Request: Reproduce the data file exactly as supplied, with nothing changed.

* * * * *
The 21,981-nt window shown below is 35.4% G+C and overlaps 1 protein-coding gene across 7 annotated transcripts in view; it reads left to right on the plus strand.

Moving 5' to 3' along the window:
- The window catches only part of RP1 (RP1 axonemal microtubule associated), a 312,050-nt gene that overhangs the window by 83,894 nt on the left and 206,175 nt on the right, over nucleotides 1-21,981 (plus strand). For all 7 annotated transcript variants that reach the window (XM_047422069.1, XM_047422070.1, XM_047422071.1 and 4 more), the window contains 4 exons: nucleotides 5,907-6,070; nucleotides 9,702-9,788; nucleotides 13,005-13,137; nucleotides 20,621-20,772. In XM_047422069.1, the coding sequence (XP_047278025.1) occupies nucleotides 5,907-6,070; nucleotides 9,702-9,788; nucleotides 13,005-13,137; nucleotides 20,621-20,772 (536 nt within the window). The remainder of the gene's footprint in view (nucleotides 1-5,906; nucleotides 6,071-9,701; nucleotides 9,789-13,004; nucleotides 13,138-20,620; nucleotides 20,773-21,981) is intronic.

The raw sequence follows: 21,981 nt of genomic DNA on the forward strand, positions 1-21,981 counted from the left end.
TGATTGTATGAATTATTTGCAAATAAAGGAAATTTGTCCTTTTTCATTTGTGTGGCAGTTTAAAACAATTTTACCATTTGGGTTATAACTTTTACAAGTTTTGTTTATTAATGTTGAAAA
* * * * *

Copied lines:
The 21,981-nt window shown below is 35.4% G+C and overlaps 1 protein-coding gene across 7 annotated transcripts in view; it reads left to right on the plus strand.

Moving 5' to 3' along the window:
- The window catches only part of RP1 (RP1 axonemal microtubule associated), a 312,050-nt gene that overhangs the window by 83,894 nt on the left and 206,175 nt on the right, over nucleotides 1-21,981 (plus strand). For all 7 annotated transcript variants that reach the window (XM_047422069.1, XM_047422070.1, XM_047422071.1 and 4 more), the window contains 4 exons: nucleotides 5,907-6,070; nucleotides 9,702-9,788; nucleotides 13,005-13,137; nucleotides 20,621-20,772. In XM_047422069.1, the coding sequence (XP_047278025.1) occupies nucleotides 5,907-6,070; nucleotides 9,702-9,788; nucleotides 13,005-13,137; nucleotides 20,621-20,772 (536 nt within the window). The remainder of the gene's footprint in view (nucleotides 1-5,906; nucleotides 6,071-9,701; nucleotides 9,789-13,004; nucleotides 13,138-20,620; nucleotides 20,773-21,981) is intronic.

The raw sequence follows: 21,981 nt of genomic DNA on the forward strand, positions 1-21,981 counted from the left end.
TGATTGTATGAATTATTTGCAAATAAAGGAAATTTGTCCTTTTTCATTTGTGTGGCAGTTTAAAACAATTTTACCATTTGGGTTATAACTTTTACAAGTTTTGTTTATTAATGTTGAAAA